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Archive for August 29th, 2011

Appointed readings: Romans 6:1-5Mark 6:14-29

About this festival:
In contrast to the Nativity of St. John the Baptist (observed on June 24), this festival commemorates his beheading by the tetrarch, Herod Antipas. From the perspective of the world, it was an ignominious end to John the Baptist’s life. Yet it was in fact a noble participation in the cross of Christ, which was John’s greatest glory of all. Christ Himself said that there had arisen none greater than John the Baptist. He was the last of the Old Testament prophets and also the herald of the New Testament. As the forerunner of Christ, John fulfilled the prophecy that the great prophet Elijah would return before the great and terrible day of the Lord. By his preaching and Baptism of repentance, John turned “the hearts of the fathers to their children and the hearts of children to their fathers.” And in the footsteps of the prophets who had gone before him—in anticipation of the Christ whose way he prepared—this servant of the Lord manifested the cross by the witness of his death. (From theTreasury of Daily Prayer, p. 670).

Reflection:  let us remember why John the Baptizer was killed:

St. Matthew14: 3For Herod had seized John and bound him and put him in prison for the sake of Herodias, his brother Philip’s wife, 4because John had been saying to him, “It is not lawful for you to have her.”  

John taught the sanctity of marriage to the powers that be.  This is what cost John his life and his life is a martyria, a witness, to the Word in and out of season.

Marriage has been “out of season” (see2 Timothy 4:1-3) for some time now:  divorce and remarriage as serial monogamy, “hooking-up”, living together, pornography and masturbation, abortion, birth control as denial of reproduction, and now ‘marriage’ of same-sex couples, and probably soon, acceptance of polygamy.  Now our sexuality is not virtuous, never has been since Eden, so the Lord gave a commandment:  You shall not commit adultery.

This may be the first time in Western European history that the list above has been legally sanctioned and for a good part of society  and culture accepted. We are living in a neo-pagan, neo-Roman world, as did our forebears in the Church did from AD33 to Edict of Milan in AD313 (see: Edict_of_Milan) .  But for those in the Church, like John, have so preached and taught on the Lord’s gift of marriage according to His Scriptures, His Word, the results have been so far social ostracization and railing against Christians.   Christians capitulated to the culture, by promoting ‘sexual justice’, being ‘cutting edge’, ‘reaching  out’ to ‘alternative families’, the lust to be on “the right side of history” or just plain immorality because it feels good.

We need the lesson from John the Baptizer.  John was last of the prophets. The prophets were on the wrong side of history, but on the right side of the Lord.One of the verses that has haunted me is this one from Isaiah 52:11, and it is cited by St. Paul in 2 Corinthians 6:17:

Therefore go out from their midst,and be separate from them, says the Lord,and touch no unclean thing;then I will welcome you…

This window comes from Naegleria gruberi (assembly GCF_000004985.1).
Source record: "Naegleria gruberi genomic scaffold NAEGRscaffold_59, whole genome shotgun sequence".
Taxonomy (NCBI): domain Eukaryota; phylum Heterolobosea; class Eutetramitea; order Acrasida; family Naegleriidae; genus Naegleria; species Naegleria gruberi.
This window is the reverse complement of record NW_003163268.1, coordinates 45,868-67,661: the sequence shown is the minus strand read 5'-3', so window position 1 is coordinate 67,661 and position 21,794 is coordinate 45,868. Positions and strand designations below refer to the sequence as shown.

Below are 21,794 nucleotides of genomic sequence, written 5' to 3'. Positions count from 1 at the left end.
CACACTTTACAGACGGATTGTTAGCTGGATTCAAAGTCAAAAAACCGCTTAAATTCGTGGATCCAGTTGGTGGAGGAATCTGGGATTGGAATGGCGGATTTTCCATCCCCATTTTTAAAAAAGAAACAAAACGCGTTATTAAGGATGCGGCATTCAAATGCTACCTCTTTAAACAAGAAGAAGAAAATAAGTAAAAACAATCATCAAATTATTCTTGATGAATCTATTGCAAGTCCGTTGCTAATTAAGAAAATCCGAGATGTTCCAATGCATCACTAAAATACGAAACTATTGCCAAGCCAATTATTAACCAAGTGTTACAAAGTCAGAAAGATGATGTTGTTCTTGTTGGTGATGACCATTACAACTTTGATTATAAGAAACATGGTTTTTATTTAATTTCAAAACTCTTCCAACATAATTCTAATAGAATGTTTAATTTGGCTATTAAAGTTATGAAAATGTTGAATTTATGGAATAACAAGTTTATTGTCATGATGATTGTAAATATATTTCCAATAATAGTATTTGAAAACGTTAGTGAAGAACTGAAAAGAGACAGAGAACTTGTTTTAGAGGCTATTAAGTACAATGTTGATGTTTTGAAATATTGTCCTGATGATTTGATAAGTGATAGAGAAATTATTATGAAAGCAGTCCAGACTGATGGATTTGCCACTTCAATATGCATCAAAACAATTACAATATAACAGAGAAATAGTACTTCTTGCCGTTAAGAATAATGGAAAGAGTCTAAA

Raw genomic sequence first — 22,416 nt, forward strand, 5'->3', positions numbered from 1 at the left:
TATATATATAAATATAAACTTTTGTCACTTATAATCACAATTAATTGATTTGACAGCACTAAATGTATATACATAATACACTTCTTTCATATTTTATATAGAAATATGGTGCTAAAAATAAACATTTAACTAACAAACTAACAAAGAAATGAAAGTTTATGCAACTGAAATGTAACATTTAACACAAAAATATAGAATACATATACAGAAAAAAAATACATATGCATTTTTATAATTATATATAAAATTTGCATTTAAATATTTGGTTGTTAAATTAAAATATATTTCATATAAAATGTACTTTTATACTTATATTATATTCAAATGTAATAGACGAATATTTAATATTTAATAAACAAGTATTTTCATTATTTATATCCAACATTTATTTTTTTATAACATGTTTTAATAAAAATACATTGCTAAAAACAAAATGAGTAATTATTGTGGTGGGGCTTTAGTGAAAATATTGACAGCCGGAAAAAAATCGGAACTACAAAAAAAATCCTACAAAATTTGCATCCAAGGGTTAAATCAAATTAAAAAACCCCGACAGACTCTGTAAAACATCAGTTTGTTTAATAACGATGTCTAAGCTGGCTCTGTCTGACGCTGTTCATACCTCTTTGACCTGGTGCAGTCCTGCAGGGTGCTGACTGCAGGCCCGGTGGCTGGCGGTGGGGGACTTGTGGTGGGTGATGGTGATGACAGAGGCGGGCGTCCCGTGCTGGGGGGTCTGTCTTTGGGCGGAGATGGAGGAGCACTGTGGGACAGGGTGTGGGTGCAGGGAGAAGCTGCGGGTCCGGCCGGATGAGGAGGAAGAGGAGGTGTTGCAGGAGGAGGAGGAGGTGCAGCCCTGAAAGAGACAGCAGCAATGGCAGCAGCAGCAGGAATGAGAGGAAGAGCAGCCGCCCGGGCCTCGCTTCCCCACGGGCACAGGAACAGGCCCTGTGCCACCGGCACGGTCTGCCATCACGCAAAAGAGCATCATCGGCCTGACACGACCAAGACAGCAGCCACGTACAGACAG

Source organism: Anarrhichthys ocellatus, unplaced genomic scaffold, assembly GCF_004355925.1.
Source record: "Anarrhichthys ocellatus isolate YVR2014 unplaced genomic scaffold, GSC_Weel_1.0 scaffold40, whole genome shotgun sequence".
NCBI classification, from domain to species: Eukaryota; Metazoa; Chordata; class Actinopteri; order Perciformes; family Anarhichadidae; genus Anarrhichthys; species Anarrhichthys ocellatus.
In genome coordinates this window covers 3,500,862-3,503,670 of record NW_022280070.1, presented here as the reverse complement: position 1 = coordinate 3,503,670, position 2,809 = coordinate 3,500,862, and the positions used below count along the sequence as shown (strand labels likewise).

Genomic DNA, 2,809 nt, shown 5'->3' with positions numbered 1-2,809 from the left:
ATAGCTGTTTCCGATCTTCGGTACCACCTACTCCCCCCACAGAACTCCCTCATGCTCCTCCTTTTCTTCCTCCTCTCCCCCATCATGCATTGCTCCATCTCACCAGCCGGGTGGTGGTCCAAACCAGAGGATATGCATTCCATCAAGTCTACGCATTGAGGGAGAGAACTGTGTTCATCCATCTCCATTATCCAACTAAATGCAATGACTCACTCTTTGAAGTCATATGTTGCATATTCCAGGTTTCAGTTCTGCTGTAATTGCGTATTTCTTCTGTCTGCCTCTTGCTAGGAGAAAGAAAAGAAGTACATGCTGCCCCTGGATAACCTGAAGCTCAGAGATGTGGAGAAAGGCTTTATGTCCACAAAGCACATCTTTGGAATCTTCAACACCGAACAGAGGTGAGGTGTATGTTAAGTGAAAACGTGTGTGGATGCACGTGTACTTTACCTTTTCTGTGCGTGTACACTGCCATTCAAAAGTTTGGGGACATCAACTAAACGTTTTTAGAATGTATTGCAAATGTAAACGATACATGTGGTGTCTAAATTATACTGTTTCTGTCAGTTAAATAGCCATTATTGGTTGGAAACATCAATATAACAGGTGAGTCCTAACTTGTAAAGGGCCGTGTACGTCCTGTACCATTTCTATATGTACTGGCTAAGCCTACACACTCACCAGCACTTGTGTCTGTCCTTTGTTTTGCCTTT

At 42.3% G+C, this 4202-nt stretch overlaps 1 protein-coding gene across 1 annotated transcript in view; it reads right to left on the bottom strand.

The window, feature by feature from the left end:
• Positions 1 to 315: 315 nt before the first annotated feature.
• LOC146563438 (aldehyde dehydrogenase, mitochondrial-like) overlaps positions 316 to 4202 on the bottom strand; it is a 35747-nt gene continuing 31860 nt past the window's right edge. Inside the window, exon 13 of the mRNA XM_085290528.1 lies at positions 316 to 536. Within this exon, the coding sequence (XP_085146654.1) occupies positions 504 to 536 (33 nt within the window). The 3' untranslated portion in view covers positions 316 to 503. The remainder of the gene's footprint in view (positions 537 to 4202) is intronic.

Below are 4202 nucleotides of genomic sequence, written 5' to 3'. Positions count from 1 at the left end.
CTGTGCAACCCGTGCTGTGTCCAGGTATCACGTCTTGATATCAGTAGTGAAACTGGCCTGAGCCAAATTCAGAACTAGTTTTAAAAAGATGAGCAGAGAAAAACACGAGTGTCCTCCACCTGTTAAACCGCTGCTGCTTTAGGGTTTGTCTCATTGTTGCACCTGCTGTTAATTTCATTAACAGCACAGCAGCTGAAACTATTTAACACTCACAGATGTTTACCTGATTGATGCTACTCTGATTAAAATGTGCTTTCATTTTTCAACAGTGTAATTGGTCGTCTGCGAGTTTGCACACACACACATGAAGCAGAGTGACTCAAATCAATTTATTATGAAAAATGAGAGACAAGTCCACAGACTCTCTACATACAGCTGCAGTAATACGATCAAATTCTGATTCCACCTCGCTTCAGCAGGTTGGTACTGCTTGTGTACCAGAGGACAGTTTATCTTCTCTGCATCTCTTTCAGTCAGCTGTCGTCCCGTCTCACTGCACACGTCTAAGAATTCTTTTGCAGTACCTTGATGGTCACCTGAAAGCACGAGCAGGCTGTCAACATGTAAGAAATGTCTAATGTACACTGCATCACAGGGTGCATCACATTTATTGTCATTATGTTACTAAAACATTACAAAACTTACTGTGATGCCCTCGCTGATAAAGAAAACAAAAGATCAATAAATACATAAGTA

This verse may be the basis of the Amish, at least in the movie ‘Witness'(!) Does this mean we need to be like the Amish? This is St. Augustine on 2 Corinthians 6: 17:

How many and vehement rebukes did Jeremiah preach against the sinners and wicked ones of his people. Yet he lived among them, he entered into the same temple with them, celebrated the same mysteries; he lived in that congregation of wicked men, but by his preaching “he came out from among them.” This is what it means “to come out from among them”; this is what it means to not “touch the unclean thing.” It means not consenting to them in will and not sparing them in word. I say this of Jeremiah, of Isaiah, of Daniel, and Ezekiel, and the rest of the prophets, who did not retire from the wicked people, lest they should desert the good who were mingled with that people. (emphasis my own)

“It means not consenting to them in will and not sparing them in word.”  The Lord has called His Church as the communion of His Will and Word, both of which are one.  As in the days of the Roman Empire, the Church did not consent with much of the pagan culture and touched not the unclean things. Do Christians fail in the sanctity of marriage?  Yes, but this can not be an excuse to continue touching unclean things and so sin (see  Romans 6:1-3) When we do sin, we know the terrors of hell and turn in repentance to the Lord Who died and rose for us. We are not “sparing them in word” as we should not in His Church.

This is still our vocation in marriage, according to the Lord’s Word of Law and Promise, not to touch the unclean thing.  Possible? Not on our own but only in Him are all things possible.  As John was a prophet, he did not spare them in the Word of God.  The Church can not either. Why?  As St. Augustine preached so that His people will be spared and I would add, as John and the Lord calls us:  to true repentance that sinners might turn to the Lord and live.

Let us pray:

Almighty God, You gave Your servant John the Baptist to be the forerunner of Your Son, Jesus Christ, in both his preaching of repentance and his innocent death. Grant that we, who have died and risen with Christ in Holy Baptism, may daily repent of our sins, patiently suffer for the sake of the truth, and fearlessly bear witness to His victory over death; through the same Jesus Christ, our Lord, who lives and reigns with You and the Holy Spirit, one God, now and forever. Amen.

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